CCAN applauds the 4-1 decision and calls on the PSC to do more to unlock offshore wind power and address a backlog of solar farm projects across Maryland

TAKOMA PARK, MD — The Maryland Public Service Commission (PSC)  today voted 4-1 to approve a long-delayed wind farm project on Dan’s Mountain in Allegany County. The 70-megawatt project will create hundreds of jobs and provide a million dollars per year in tax revenue for a county hit hard by the ongoing COVID-19 recession. 

Now the Commission must turn its attention to speeding up the approval process for a backlog of solar energy projects in the state and assisting state legislators in maximizing Maryland’s offshore wind power potential against threats from the Trump Administration. 

Statement from Mike Tidwell, director of the Chesapeake Climate Action Network: 

“The Maryland PSC did the right thing today in approving the Dan’s Mountain wind farm. The project is supported by the Western Building Trades Union and will create hundreds of good-paying jobs while cleaning up our air and reducing climate emissions. The irony of this 70-megawatt project sitting atop land formerly stripped-mined for coal is not lost on Marylanders, especially young people who can now better glimpse a clean energy future. 

“But now the PSC must further unlock that future. Annapolis legislators are asking the PSC to help advance 400 megawatts of offshore wind power with 2,000 new jobs at stake. Plus the PSC must act faster to unlock a backlog of delayed solar projects across the state, caused in large part by the slow action of a state entity called the Power Plant Research Project.

“As for the Dan’s Mountain wind farm, we believe the PSC struck the right balance in weighing the economic and environmental benefits of the project versus the legitimate concerns of some local residents who fought long and hard against the project. Some of those opponents have fought shoulder to shoulder with CCAN against fracked-gas pipelines in Western Maryland and in favor of a fracking ban. We respect those opponents and their concerns about wind power. But we are convinced that, in the fight against fossil fuels and for the long-term preservation of our Appalachian Mountains, land-based wind farms have a role to play when properly sited and carefully regulated. Again, we believe the Maryland Public Service Commission struck the right balance today and should be applauded.”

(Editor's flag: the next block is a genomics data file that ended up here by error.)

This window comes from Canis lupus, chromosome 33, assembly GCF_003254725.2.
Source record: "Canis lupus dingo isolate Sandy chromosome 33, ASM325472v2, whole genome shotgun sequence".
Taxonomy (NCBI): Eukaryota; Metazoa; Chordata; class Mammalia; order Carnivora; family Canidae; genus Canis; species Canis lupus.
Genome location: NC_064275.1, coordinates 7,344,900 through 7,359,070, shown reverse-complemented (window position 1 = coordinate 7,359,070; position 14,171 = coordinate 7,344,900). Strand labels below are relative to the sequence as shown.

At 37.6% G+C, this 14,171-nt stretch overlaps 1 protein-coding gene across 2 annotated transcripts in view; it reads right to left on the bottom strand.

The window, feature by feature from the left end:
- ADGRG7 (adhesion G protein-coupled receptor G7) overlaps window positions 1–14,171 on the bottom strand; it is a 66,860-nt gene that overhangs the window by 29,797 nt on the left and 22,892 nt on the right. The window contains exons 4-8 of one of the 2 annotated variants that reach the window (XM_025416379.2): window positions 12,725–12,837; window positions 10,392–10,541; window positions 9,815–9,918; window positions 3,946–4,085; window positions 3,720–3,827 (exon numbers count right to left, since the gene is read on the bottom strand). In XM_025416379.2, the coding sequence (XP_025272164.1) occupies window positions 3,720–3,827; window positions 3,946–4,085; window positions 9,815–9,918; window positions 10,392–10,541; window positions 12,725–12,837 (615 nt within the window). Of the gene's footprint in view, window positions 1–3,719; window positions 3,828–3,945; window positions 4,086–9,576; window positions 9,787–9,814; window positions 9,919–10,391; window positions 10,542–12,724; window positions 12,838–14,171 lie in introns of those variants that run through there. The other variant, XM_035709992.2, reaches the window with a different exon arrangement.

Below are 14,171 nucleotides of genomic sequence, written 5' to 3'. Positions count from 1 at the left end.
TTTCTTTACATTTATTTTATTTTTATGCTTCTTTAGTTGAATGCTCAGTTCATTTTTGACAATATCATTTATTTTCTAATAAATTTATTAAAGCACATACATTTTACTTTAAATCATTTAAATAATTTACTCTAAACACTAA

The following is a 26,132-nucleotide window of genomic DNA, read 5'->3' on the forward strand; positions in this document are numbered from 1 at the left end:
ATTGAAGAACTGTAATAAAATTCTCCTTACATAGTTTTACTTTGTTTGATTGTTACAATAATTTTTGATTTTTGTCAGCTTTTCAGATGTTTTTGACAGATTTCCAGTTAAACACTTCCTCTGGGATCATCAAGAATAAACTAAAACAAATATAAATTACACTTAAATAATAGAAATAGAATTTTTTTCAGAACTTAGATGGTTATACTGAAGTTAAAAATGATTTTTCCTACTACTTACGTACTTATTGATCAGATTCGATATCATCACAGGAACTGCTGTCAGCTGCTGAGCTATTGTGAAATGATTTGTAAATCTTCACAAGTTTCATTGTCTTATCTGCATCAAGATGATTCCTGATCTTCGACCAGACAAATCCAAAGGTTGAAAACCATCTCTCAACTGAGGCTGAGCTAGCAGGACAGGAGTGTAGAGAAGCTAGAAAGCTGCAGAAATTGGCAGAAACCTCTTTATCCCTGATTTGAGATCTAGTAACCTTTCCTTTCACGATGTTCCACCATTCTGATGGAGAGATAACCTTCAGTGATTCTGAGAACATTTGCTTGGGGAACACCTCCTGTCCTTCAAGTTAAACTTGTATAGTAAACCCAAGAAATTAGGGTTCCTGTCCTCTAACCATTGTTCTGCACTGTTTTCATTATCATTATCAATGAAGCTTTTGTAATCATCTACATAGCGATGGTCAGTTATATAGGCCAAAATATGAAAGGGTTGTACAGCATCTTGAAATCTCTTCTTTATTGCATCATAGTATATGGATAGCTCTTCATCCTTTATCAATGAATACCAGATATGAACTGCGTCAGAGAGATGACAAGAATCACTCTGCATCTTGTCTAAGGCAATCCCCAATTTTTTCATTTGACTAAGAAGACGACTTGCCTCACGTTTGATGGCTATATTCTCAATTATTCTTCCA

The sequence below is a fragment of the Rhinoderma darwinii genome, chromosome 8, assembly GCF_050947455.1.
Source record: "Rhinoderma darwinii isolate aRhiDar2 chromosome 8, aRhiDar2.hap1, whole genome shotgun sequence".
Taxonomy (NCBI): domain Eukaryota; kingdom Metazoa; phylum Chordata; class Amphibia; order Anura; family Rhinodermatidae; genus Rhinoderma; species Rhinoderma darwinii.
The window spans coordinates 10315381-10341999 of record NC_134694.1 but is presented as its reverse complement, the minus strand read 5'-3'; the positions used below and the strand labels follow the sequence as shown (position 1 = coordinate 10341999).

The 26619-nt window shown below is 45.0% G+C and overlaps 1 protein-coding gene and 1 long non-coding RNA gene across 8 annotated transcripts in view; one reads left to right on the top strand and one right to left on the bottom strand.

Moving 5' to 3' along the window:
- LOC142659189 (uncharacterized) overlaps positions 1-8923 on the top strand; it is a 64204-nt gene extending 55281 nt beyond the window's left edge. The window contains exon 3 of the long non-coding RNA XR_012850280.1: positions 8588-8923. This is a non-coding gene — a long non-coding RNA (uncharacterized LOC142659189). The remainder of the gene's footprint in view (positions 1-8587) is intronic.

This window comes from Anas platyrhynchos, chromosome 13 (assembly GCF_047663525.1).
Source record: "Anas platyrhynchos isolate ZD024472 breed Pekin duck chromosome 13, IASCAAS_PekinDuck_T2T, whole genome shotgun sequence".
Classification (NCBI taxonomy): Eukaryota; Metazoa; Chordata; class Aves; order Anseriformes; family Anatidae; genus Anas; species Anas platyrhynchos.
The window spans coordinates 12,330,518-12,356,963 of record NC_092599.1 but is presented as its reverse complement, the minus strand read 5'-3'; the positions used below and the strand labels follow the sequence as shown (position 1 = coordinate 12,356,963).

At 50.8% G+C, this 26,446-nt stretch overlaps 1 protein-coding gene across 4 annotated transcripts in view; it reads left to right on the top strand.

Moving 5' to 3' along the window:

Solar Delay: The PSC and the Power Plant Research Project are dragging their feet on acting on more than 40 “shovel-ready” solar projects. It now takes 1.5 years on average to get a solar farm approved in the state. The wait is longer than in most states and is undoubtedly discouraging new companies from coming here. 

Threats to Offshore Wind: in December 2019, the Federal Energy Regulatory Commission approved a plan to subject certain energy generation technologies to a high and arbitrary Minimum Offer Price Rule (MOPR) requirements in their bids in the PJM capacity market, of which Maryland is a member. As a result, technologies like offshore wind could be entirely excluded from this market. A group of 62 Maryland State Delegates have asked the PSC to move as quickly as possible to adjust the guidance on the open offshore wind-bidding process, to request that bidders submit contingency bids outlining one proposal without capacity payments and a second with capacity payments.

Denise Robbins, Communications Director, 240-630-1889,
Mike Tidwell, Director, 240-460-5838, 


The Chesapeake Climate Action Network is the first grassroots organization dedicated exclusively to raising awareness about the impacts and solutions associated with global warming in the Chesapeake Bay region. For 17 years, CCAN has been at the center of the fight for clean energy and wise climate policy in Maryland, Virginia, and Washington, D.C. 

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